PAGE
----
Myths About Decision-Making are Prevalent: do you see anything familiar?
Can you imagine life without your smartphone?
So many of us can’t. We depend upon them for everything from directions to telling us the temperature outside to tracking our daily steps and heart rate. Our “Hey, Siri” culture has conditioned us to equate speed with efficiency and efficacy — and it’s changing how we process information. Our brains have become conditioned to respond with pleasure to the bings, pings, and dings our phones and computers provide.
While Siri and Alexa and Google are great when we’re jonesing for Italian food and want help finding a restaurant, they’re not great, or even desirable, when it comes to complex decision-making. In fact, they help enable a series of counterproductive ideas and reactive behaviors that actually impair your ability to make informed decisions.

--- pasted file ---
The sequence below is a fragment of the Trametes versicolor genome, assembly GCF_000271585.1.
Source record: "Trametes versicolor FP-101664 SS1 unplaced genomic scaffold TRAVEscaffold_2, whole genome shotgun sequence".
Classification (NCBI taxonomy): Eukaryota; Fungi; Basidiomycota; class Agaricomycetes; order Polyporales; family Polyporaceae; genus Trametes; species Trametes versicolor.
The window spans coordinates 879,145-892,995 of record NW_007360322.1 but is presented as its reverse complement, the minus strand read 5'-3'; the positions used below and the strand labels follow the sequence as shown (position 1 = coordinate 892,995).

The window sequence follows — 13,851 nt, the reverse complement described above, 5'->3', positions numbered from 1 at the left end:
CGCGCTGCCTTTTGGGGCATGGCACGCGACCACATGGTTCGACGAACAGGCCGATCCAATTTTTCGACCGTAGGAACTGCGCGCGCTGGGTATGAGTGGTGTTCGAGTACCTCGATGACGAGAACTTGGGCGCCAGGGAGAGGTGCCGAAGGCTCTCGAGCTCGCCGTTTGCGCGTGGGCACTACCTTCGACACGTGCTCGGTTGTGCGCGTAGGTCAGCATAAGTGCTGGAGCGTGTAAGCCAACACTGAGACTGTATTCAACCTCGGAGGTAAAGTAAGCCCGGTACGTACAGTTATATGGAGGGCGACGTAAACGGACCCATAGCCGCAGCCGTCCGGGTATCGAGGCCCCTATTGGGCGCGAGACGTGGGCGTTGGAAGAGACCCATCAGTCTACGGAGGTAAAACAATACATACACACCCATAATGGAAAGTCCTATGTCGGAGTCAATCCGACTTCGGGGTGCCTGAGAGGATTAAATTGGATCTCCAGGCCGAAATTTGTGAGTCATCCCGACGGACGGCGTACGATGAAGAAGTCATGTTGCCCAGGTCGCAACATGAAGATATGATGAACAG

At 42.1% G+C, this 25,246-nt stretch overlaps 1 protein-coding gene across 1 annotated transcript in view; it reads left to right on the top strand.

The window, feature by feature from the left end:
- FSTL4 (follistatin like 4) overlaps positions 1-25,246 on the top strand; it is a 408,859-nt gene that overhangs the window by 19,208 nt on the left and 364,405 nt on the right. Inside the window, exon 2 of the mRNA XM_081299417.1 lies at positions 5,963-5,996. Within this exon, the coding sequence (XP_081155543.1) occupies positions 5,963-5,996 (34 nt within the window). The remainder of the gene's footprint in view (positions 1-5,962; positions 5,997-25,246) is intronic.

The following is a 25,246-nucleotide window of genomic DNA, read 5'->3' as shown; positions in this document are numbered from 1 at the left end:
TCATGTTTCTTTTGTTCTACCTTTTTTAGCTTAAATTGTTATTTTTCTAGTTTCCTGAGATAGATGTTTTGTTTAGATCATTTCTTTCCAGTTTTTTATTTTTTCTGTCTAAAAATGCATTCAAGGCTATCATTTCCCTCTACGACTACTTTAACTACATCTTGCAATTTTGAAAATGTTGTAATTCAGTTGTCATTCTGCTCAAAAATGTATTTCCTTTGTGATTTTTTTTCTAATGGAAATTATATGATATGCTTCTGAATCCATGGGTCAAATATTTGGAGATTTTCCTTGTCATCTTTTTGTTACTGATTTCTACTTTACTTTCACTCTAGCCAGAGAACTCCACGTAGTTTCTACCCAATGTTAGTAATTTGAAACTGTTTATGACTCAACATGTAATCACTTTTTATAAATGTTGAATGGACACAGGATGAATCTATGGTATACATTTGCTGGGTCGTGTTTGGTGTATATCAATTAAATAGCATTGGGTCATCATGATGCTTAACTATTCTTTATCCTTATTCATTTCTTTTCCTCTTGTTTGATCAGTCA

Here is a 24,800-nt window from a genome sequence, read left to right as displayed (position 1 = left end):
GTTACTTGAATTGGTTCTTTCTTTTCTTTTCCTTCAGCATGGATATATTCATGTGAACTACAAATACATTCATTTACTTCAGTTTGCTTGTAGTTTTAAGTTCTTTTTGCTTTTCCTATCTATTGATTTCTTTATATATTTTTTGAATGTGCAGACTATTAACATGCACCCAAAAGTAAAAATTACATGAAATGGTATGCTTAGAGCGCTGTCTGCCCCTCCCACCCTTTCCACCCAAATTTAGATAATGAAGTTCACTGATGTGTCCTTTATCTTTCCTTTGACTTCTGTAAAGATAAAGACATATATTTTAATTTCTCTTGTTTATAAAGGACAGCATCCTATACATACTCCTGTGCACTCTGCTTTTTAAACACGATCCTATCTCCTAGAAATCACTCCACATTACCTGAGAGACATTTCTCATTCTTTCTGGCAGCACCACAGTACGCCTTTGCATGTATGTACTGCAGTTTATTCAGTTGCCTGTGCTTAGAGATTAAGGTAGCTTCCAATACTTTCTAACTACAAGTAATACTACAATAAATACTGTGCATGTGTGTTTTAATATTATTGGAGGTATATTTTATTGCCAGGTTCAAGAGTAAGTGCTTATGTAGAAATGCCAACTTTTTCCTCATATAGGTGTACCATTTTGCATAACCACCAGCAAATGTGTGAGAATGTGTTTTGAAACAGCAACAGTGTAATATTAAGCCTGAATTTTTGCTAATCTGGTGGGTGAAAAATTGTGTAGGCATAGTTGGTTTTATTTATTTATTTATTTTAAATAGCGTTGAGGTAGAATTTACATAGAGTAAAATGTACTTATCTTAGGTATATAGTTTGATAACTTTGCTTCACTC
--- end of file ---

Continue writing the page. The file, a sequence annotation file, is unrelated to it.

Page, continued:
For example, let’s say you want to buy a car. Maybe you’re weighing a Prius versus a Crosstrek. Siri and Google can give you all sorts of information, such as fuel efficiency or the current interest rate on your loan. But a search engine won’t know why you’re buying the car, how you intend to use it, or what impact the purchase will have on your budget. Ultimately your decision needs to come from a clear understanding of your needs, values, and goals — information that’s outside the reach of their algorithms.
11 Myths About Decision-Making
I’ve been studying decision-making for more than 20 years and have identified a number of deeply ingrained and counterproductive myths that harm our ability to make decisions. The most common of these myths include:
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